How will US Soccer’s presidential election work?

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With plenty of scrutiny surrounding U.S. Soccer after the USMNT failed to qualify for the 2018 World Cup, current U.S. Soccer Federation (USSF) president Sunil Gulati is under plenty of pressure to step down.

[ MORE: Cordeiro enters the race ]

Gulati has said he will not resign from his position but is yet to declare if he intends to run to be reelected as president in the upcoming election in early 2018. One thing is for sure: there will be contenders this time.

For the last 11 years Gulati has run unopposed in USSF presidential elections but several contenders are lining up and it is an intriguing time for everyone connected with U.S. Soccer. But how will all of this work?

Below is an explainer on the upcoming presidential election, who could take charge and how the voting system works.


When did candidates have to declare their interest?
Presidential candidates have to declare their interest by December 10, 2017, and have at least three formal nominations from current members to be eligible.


When does the election take place?
At the U.S. Soccer AGM on February 10, 2018 in Orlando, Florida.


Who votes?
A breakdown on who votes is below, with the percentage of the vote from each group on the right. In the Athletes Council the likes of Brad Guzan, Stu Holden and Carlos Bocanegra will be part of the voting committee, while the Professional Council includes MLS Commissioner Don Garber and North Carolina FC owner Steve Malik among others.

Youth Council: 25.8%
Adult Council: 25.8%
Professional Council: 25.8%
Athletes Council: 20%
Miscellaneous: 2.6%


Who wants to be U.S. Soccer president?
Steve Gans – A lawyer and former COO, Boston-based Gans has a strong business background and plans to fix the “pay-to-play” culture in youth soccer by using USSF funds. Would also appoint a GM/Technical Director for USSF to deal with soccer decisions.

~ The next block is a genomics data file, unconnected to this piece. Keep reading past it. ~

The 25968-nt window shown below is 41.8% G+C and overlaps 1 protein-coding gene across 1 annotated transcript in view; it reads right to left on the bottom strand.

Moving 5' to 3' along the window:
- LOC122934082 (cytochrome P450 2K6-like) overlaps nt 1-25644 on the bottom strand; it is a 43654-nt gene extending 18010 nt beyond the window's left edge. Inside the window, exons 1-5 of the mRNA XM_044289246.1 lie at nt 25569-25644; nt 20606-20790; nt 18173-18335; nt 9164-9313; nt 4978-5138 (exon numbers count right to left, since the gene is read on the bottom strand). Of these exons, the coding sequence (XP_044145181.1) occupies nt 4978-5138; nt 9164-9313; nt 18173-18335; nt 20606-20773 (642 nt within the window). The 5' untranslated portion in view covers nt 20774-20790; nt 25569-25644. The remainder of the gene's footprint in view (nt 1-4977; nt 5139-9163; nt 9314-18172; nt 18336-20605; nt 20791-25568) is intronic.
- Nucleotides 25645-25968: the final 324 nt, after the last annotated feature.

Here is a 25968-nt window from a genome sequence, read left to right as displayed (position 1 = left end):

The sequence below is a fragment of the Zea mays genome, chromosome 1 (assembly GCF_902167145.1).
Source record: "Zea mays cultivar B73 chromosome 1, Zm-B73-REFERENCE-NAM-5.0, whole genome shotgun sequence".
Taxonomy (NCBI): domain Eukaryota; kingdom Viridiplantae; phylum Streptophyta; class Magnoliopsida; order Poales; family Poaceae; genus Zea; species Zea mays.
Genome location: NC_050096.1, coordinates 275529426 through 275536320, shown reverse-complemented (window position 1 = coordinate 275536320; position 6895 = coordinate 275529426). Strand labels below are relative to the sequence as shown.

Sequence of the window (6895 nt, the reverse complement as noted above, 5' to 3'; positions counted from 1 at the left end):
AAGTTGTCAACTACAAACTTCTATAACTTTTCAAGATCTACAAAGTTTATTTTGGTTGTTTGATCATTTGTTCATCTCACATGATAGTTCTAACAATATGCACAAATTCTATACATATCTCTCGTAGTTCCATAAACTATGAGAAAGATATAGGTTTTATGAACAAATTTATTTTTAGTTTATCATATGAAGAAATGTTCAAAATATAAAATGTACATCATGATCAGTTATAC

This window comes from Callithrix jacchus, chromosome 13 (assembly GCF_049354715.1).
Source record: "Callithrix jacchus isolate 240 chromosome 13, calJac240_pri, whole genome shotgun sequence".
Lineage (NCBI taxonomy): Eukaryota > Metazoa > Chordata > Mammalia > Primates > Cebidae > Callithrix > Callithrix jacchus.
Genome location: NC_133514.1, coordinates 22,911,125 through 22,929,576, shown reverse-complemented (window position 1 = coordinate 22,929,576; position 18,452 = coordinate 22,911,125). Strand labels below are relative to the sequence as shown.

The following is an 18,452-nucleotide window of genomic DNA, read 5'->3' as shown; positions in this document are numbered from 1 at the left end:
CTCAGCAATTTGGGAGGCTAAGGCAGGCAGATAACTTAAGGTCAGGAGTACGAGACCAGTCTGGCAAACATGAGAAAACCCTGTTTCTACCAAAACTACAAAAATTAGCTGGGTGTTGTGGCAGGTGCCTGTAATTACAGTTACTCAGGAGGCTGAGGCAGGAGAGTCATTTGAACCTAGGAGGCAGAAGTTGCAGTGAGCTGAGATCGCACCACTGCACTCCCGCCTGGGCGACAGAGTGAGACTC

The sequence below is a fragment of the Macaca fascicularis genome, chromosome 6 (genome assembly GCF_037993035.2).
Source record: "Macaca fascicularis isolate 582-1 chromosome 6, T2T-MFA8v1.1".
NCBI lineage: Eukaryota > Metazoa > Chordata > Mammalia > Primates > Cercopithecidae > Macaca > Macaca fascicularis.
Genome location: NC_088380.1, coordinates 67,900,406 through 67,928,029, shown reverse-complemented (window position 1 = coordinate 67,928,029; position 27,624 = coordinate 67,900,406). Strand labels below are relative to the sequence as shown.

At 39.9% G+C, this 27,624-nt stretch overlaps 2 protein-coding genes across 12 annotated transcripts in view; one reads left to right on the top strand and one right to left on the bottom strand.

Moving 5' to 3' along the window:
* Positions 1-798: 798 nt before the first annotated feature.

Paul Lapointe – A long-time player, coach and official in the lower tiers of U.S. Soccer who wants promotion/relegation in the lower tiers but not in MLS. Currently the Northeast United Premiere Soccer League (UPSL) Conference Manager.

Eric Wynalda – Outspoken former USMNT standout. Promises sweeping changes to structure, youth development, adding promotion/relegation and potentially changing the MLS schedule to fall/spring to match the rest of the world. TV analyst who is likely to get plenty of attention as the anti-establishment choice.

Carlos Cordeiro – Current vice president of USSF, who announced he will run this week. Long-time friend of Gulati with a hugely impressive business background who openly admits he isn’t a soccer expert. Some believe Cordeiro would simply be like having Gulati in charge. He wants to bid for the 2027 Women’s World Cup.

Landon Donovan – USMNT legend has suggested he would like to run for president and his name would obviously get plenty of support but there are concerns over his lack of experience in terms of the business and political side of soccer.

Sunil Gulati – We don’t know if he is running for re-election but Gulati is in a very powerful position despite the USMNT’s failure. He is the head of the 2026 World Cup bid to bring the tournament to the USA, Canada and Mexico, plus he sits on the FIFA Executive Committee and is a long-time friend of current FIFA president Gianni Infantino. Even if he doesn’t stand for re-election, Gulati will likely still be on the U.S. Soccer board as a non-voting member just like previous USSF president, Dr. S. Robert Contiguglia.